dog humping a dog


Humping or “mounting” is a common behavior and not exclusive to intact or stud males only. Neutered males and females may also “go for it”.  

Obviously, in the case of a female dog in heat, any male dog will traverse hill and dale to start that party. Unless you are a professional breeder, you must keep your female dog in lock down to avoid an unwanted litter. Intact males are especially prone to fervent (sexual) humping. See our blog on the Yin & Yang of Spay & Neuter” for unexpected consequences when delaying these surgeries: https://doolittlesdoghouse.com/the-yin-and-yang-of-spay-and-neuter/ 

There are many reasons why dogs hump each other and, in some cases, hump humans and inanimate objects. 

 Normal play behavior between two dogs might include some humping.  Provided it does not continue indefinitely, nor seem to bother the “receiver,” it is o.k. to let the dogs work it out between themselves. There is a dominance issue involved that often alternates between who is on top. However, some dogs will not react well to being humped, so best to be prepared to intervene if the situation escalates.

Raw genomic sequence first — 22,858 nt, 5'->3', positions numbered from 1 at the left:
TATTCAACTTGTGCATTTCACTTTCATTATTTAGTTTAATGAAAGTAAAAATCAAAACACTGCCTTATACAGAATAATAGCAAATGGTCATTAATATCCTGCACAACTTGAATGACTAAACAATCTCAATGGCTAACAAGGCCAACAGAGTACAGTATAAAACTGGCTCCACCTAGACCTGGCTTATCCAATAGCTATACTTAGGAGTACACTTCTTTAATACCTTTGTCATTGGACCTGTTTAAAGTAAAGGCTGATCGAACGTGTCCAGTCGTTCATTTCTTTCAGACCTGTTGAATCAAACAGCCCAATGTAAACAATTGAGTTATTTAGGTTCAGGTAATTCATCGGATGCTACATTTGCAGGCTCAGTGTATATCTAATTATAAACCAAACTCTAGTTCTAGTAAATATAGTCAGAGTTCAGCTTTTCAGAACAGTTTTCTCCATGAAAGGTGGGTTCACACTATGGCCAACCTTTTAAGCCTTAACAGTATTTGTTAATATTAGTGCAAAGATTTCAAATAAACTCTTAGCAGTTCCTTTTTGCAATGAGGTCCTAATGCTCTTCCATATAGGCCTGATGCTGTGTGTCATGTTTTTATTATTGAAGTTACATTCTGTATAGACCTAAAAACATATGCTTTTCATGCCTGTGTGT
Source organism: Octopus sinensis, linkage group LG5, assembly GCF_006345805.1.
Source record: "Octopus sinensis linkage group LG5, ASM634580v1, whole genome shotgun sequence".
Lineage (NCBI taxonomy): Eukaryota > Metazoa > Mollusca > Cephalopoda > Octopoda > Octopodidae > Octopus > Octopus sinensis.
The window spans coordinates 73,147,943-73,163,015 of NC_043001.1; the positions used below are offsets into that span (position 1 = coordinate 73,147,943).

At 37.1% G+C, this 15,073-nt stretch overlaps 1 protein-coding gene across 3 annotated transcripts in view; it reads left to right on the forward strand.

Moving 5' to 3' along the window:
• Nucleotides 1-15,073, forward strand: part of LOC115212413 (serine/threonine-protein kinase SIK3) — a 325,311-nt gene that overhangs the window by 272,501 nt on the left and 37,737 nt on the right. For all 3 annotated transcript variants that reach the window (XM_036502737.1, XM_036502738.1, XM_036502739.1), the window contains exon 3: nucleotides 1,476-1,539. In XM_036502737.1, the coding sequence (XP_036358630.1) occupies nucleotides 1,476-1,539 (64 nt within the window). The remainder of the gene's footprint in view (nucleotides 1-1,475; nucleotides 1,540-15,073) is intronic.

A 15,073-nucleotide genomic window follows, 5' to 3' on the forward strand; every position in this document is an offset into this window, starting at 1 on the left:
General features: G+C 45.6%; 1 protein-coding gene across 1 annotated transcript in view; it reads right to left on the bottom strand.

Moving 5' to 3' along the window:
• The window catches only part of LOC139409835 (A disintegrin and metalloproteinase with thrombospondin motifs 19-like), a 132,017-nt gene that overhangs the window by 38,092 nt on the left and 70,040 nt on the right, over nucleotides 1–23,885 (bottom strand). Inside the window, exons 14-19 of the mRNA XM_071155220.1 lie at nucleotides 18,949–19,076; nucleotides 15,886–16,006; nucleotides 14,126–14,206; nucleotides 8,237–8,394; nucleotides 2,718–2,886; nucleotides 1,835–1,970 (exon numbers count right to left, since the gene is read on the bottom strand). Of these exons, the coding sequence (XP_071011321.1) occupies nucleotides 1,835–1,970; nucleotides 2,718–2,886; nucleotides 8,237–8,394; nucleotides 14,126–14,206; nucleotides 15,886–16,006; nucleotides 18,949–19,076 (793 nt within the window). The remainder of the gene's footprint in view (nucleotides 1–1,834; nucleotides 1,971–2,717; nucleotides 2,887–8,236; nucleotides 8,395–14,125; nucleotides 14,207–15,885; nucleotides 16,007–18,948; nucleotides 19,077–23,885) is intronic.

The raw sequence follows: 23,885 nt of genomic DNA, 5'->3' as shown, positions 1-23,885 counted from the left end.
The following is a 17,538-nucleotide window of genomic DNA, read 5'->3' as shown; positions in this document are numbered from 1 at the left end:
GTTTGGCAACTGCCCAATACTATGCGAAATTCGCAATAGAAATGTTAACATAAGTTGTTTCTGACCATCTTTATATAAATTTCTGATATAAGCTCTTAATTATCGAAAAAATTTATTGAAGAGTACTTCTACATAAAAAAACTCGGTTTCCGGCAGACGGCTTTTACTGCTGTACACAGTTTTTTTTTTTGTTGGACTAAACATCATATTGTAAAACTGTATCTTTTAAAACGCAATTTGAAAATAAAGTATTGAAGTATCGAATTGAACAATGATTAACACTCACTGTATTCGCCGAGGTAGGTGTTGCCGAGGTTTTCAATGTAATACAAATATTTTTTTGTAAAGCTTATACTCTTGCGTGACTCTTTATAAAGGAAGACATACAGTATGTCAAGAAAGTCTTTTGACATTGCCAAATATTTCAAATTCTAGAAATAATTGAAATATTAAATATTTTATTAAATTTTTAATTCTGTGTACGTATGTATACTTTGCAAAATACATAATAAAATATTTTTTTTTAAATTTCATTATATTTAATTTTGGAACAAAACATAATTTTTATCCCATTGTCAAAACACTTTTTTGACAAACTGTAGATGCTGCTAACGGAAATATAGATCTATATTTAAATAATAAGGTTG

Dogs may use this action to relieve stress or frustration. Rather than become horrified, owners should evaluate what might be causing their dog’s anxiety. Are they getting enough exercise? Are they socially frustrated, experiencing disruption to routine or do they lack proper socialization?  

Some dogs get overly excited when around other dogs or visitors come to your home. This stimulating event might result in hyper arousal. Leash your dog before introductions are made and be sure to praise and reward them once they have settled down.  

In the case of humping pillows, blankets or toys, it simply feels good. Provided you have ruled out any underlying medical conditions, no harm no foul if only an occasional release. Persistent humping of objects may mean a compulsive disorder that requires behavioral analysis and treatment. When humans are the object of desire, best to walk away to dissuade the behavior. 

If your humper is in overdrive when playing with other dogs, you might need to separate him for a little quiet time to quell the excitement. Do not punish your dog, yet gently with soft voice tones, ease him away for a cool down before reengaging in play time.  

Make sure your dog is getting plenty of exercise, outdoor release, and mental stimulation. 

Your dog may benefit by private or group training classes. This includes specialized training to modify behavior, controlled socialization, agility and/or general obedience. Good Canine Citizen classes are a wonderful choice for owners wanting a stronger and balanced bond with their dogs.  



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